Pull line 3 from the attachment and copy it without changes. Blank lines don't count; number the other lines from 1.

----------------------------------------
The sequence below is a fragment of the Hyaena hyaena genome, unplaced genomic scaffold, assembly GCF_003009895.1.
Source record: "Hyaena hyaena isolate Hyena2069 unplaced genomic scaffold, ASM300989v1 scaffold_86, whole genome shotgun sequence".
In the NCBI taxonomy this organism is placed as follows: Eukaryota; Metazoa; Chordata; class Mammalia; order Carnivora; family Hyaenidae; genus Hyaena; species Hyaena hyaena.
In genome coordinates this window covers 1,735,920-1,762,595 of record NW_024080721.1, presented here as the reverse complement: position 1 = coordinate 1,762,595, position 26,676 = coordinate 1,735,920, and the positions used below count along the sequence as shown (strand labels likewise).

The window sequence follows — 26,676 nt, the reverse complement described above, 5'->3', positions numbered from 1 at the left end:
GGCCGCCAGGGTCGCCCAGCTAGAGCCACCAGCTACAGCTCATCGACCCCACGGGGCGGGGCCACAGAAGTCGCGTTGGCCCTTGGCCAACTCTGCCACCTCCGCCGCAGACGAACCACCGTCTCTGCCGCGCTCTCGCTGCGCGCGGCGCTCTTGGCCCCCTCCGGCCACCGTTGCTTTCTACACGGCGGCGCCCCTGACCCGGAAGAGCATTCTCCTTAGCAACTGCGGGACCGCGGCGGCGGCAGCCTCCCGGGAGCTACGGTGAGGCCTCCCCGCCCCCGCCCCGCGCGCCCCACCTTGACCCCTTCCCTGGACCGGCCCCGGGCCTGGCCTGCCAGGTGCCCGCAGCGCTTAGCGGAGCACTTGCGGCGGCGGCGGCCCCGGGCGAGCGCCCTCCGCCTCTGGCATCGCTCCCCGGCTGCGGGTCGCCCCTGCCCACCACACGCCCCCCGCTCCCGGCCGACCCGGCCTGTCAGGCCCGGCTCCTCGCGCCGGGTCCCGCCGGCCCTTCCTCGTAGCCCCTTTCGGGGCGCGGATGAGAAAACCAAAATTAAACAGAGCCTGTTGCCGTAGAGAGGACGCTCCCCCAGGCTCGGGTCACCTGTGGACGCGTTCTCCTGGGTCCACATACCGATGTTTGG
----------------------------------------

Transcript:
In the NCBI taxonomy this organism is placed as follows: Eukaryota; Metazoa; Chordata; class Mammalia; order Carnivora; family Hyaenidae; genus Hyaena; species Hyaena hyaena.